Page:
If you’re looking to enter the buying market in early 2019, you’ve most likely already started your housing plan. That means you’ve been paying attention to the increases in house prices in your desired areas, and you’ve most likely noticed that those increases are continuing with estimations into 2019 of higher home values and costs. But worry not, what goes up doesn’t always HAVE to come down …

If you remember the boom and bust about a decade ago, the consistent upticks in home value could potentially raise warning flags. We’re here to tell you that this is NOT 2006-2008, and 2019 offers some very reliable factors that the home value increase is a natural one, with little to no risk of bust on the horizon.

Foreclosures have Decreased

The foreclosure numbers in 2006 were sizeable, and they added a layer to the home buyer’s risk factor at the time. Back then, foreclosures spiked 100% before the bottom dropped out, with homes selling at discounts which lowered neighboring homes’ values.

Heading out of 2018, we are seeing historic lows for foreclosures; significantly lower than 2006, specifically, there were 541,540 foreclosures in 2006 and only 216,380 this year. This means a significantly lowered risk of decreased home values due to the adjacent homes selling at lower rates due to foreclosure.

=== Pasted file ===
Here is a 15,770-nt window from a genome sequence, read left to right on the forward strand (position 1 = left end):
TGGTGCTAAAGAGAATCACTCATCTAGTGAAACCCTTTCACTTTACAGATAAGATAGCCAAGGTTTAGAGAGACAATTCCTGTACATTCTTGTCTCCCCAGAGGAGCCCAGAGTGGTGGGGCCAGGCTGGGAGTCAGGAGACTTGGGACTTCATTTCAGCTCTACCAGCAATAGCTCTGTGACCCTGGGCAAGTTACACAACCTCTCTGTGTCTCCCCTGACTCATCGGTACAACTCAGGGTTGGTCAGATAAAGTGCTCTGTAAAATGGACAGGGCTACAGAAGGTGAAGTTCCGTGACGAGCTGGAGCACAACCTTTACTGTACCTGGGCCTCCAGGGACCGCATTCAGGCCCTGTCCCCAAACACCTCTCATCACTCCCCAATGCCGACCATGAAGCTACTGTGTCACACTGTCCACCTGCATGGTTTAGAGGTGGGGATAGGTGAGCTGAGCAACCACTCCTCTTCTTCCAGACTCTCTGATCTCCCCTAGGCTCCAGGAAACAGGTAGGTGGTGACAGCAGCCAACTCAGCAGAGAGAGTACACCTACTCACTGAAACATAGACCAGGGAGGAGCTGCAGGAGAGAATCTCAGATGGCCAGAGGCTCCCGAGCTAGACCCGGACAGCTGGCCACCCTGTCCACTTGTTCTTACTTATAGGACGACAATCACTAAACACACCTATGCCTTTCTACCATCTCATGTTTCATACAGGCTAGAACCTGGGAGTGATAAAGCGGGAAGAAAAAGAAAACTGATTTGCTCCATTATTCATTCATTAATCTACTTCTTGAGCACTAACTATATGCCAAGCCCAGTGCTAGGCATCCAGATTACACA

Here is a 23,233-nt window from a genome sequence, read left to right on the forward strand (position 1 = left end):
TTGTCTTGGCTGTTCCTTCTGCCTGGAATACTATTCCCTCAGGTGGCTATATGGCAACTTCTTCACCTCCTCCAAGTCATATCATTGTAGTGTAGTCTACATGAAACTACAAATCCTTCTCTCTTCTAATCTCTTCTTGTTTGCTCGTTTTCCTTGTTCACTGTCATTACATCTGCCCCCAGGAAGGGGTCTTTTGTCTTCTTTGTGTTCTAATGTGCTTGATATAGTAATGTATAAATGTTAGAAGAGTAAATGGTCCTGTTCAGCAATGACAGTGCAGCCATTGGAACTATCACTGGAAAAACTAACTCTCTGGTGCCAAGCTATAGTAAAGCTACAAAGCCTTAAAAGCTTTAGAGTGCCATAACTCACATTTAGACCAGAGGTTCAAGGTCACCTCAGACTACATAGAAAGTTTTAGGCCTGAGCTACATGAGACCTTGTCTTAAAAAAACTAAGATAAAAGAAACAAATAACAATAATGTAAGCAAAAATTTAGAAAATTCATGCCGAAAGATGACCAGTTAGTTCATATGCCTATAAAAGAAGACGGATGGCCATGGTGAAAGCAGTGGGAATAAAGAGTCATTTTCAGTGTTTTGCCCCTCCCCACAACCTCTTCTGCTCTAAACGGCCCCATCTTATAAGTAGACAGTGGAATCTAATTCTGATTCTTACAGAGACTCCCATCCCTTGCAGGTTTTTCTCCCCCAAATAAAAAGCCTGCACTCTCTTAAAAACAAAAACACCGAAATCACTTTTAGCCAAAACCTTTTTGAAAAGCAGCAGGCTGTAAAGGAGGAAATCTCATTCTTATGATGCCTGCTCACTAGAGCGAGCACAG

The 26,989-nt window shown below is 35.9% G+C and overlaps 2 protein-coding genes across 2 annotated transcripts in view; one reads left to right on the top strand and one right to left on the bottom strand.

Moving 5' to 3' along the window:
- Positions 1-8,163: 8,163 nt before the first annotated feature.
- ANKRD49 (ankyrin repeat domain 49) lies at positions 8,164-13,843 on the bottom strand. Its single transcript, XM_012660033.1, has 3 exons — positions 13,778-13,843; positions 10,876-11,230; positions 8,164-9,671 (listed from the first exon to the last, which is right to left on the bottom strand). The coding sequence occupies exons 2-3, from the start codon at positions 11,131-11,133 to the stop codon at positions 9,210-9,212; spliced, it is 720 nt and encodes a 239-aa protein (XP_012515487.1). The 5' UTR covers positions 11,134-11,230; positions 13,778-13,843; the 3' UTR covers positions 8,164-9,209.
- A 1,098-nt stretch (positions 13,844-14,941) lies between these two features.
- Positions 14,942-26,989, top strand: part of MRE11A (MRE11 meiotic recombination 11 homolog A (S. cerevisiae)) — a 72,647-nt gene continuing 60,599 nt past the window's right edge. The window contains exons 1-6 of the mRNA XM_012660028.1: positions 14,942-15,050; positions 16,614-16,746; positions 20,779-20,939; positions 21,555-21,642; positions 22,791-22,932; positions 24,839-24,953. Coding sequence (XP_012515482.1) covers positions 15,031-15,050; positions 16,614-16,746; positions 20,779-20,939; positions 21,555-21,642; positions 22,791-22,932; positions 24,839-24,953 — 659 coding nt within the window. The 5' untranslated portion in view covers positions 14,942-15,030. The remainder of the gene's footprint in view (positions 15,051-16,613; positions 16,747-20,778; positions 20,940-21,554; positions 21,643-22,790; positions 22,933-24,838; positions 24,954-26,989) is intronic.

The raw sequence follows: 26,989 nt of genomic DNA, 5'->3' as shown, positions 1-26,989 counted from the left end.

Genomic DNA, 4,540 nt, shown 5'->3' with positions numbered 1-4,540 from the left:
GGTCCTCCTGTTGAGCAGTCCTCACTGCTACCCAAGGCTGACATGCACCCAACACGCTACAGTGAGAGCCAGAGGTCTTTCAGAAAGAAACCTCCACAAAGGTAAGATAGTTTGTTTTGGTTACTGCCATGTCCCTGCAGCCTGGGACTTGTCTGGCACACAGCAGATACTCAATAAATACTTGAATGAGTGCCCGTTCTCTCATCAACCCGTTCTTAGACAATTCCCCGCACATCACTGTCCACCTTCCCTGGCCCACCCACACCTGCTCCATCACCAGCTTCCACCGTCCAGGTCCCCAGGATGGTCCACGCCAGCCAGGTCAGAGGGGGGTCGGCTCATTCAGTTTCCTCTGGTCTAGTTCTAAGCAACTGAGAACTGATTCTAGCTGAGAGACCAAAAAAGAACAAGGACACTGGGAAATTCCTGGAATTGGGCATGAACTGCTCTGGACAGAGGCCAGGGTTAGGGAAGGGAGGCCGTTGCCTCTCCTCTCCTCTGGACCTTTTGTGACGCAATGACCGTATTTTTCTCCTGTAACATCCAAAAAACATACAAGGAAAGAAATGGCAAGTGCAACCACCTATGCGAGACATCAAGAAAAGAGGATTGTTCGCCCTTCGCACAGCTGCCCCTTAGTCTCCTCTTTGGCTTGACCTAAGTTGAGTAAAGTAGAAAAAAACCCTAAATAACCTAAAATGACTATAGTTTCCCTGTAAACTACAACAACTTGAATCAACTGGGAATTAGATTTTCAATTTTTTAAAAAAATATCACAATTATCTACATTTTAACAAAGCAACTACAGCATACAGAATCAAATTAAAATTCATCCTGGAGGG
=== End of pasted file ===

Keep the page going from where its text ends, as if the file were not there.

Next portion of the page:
Equity Has Grown

Many homeowners at the time of the 2008 crash were “under water” with their homes – they owed more than the property was worth. Today, according to recent data from Freddie Mac, over 48% of homeowners have over 50% equity in their homes. This stabilizes the buyer/seller relationship to even the playing field.

Stricter Lending Practices Create a Stable Market

One of the key causes of the problems in 2008 were exceptionally lax lending practices. The flurry of new homes available for sale due to the spike in home values, buyers entering the market en masse and the ability for people to get loans who did not truly qualify by normal standards, and often defaulted on the loans, adding to the problem of foreclosures.

It was a snowball effect and could have been curtailed with stricter home loan guidelines. Today, we have the “standard” rules back in place, allowing those with the right criteria to apply for and obtain a mortgage loan at rates they can afford long-term. The environment is ripe for new homeownership, thanks to the rules being back in place.

Take a look at your local housing market if you want to see the proof for the above points. It is safe to buy a home in today’s market, despite the increasing home value. But that same fact means that acting now saves you money later. Are you ready?

Leave a Reply